The Jolt: Republicans running against Herschel warn: ‘He can’t win.’

News and analysis from the politics team at The Atlanta Journal-Constitution

The Republicans running against Herschel Walker for U.S. Senate are crisscrossing the state this week, looking for every vote they can get and making a similar argument: Walker can’t win in a November general election against Democrat Raphael Warnock.

That message hasn’t resonated yet in the contest. Polls show Walker with a massive lead, despite skipping debates and largely avoiding questions about past allegations of domestic violence.

That’s frustrating to Kelvin King, an Air Force veteran and businessman who’s had more than 350 campaign stops and visited all of Georgia’s 159 counties.

“If we put forward someone with a lot of flaws who doesn’t know the issues or can’t articulate them well, we are going to lose,” King told voters in Johns Creek Wednesday.

At a meeting of the Young Republicans of Atlanta at the Bold Monk Brewing Company Thursday night, former Navy SEAL Latham Saddler said Warnock “would mop the floor with Herschel Walker.”

“If you can’t show up and get in front of voters as a Republican candidate then how will you handle the onslaught that is coming from Democrats?” Saddler asked.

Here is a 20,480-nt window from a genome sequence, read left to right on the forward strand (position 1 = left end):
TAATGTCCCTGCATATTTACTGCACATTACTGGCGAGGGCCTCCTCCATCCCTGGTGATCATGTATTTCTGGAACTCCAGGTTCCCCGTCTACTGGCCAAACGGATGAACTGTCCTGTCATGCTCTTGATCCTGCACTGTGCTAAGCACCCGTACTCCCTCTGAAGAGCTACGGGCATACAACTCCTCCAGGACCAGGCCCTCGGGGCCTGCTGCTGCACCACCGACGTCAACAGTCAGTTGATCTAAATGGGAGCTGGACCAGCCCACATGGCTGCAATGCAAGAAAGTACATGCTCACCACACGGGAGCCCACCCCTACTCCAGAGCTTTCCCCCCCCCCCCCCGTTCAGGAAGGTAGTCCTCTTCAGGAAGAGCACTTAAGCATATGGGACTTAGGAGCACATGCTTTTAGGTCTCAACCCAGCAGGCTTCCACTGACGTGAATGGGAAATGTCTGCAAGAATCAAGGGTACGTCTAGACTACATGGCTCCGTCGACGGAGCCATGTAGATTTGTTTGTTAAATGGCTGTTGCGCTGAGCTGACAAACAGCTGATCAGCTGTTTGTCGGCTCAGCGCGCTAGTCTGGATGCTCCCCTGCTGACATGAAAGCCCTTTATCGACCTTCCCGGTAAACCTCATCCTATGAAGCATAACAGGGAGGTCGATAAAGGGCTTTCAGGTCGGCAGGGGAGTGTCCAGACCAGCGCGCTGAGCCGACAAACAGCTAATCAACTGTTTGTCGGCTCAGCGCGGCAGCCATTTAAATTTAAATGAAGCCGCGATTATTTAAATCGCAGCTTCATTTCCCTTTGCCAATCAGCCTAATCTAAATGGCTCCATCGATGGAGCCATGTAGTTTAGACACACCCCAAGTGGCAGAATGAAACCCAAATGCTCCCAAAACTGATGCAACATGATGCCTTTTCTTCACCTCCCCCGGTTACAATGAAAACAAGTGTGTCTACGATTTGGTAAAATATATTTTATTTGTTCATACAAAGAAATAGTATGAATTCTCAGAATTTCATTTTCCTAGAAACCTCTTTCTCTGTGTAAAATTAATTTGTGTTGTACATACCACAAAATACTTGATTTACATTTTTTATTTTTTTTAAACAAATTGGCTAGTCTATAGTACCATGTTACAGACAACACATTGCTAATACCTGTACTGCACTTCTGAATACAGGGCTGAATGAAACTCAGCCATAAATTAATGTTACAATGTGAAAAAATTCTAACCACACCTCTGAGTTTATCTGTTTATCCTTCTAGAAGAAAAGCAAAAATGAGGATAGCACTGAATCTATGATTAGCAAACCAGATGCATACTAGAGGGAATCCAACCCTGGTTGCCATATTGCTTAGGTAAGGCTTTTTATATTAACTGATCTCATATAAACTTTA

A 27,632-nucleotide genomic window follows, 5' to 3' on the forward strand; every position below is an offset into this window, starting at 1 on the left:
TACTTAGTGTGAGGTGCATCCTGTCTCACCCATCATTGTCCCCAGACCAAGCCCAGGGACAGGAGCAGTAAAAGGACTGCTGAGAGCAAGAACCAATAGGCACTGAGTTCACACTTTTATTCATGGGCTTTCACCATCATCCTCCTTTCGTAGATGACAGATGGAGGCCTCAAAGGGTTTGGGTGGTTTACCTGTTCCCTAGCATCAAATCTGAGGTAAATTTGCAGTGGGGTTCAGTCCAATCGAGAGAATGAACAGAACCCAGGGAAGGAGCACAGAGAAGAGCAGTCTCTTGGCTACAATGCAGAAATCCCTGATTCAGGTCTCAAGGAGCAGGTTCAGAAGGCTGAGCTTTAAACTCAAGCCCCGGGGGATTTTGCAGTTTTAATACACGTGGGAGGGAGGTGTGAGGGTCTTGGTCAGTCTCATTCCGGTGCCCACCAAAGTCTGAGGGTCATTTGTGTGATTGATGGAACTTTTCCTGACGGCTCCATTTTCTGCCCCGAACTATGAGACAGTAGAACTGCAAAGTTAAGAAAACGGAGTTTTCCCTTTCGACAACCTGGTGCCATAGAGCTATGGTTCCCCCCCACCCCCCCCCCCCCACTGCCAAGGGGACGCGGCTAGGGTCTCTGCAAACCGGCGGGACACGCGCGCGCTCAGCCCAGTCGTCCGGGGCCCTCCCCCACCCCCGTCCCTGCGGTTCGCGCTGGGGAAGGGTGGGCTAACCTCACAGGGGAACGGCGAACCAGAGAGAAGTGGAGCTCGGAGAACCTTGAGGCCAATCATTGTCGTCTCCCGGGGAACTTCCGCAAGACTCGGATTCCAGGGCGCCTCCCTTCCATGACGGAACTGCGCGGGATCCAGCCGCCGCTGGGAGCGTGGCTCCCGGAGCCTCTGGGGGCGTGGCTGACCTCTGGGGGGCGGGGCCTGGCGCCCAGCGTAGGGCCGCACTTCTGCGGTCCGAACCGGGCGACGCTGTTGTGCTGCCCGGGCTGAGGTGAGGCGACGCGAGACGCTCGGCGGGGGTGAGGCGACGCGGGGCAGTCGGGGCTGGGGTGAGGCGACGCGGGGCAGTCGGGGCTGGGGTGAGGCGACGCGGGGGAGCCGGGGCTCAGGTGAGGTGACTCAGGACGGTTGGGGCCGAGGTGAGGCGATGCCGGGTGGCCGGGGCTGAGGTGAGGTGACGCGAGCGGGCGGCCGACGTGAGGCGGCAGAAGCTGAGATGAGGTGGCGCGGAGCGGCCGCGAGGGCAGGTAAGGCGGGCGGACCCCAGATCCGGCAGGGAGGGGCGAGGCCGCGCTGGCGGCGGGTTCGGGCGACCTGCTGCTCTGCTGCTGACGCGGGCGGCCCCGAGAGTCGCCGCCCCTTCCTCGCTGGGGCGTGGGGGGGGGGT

In Hiawassee, former state representative Josh Clark warned, “it’s not the time to roll the dice.”

“Herschel, as much as I love him, he can’t win,” Clark said.

Georgia Agriculture Commissioner Gary Black took it a step further saying he won’t support Walker if he wins the nomination.

“Anybody who has put their hands on women like he has and has been unaccountable, has not taken responsibility for his actions – says he wrote a book, but then he won’t come clean on the rest of it – he hasn’t earned my vote,” Black said.

The feedback from voters was mixed.

Kaaryn Walker (no relation), who helped organize King’s appearance in Johns Creek, said she found Walker’s campaign so far troubling.

“If you don’t want to do the small things, how can you handle the big things?”

But Jay Maxa, of Atlanta, praised Walker as he sipped a beer waiting for Saddler to speak.

“He says exactly what he thinks, and I like that,” he said.

Was he interested in what Saddler had to say?

“Yeah. But I’m voting for Herschel,” he said.


One of Gary Black’s last stands was a cookout/rally at Jaemor Farms in Alto that attracted hundreds.

But for some, Black wasn’t the main draw – it was Myron Mixon, the celebrity chef serving as a judge for the smoked pork and brisket who also happens to be the mayor of Unadilla, Ga..


After a day off the trail Thursday, David Perdue was back out with a beefed up schedule, including meet-and-greets on Covington, Carrollton and Woodstock.

We caught up with him at the Covington Municipal Airport, where about a dozen supporters stood behind him for a press Q&A.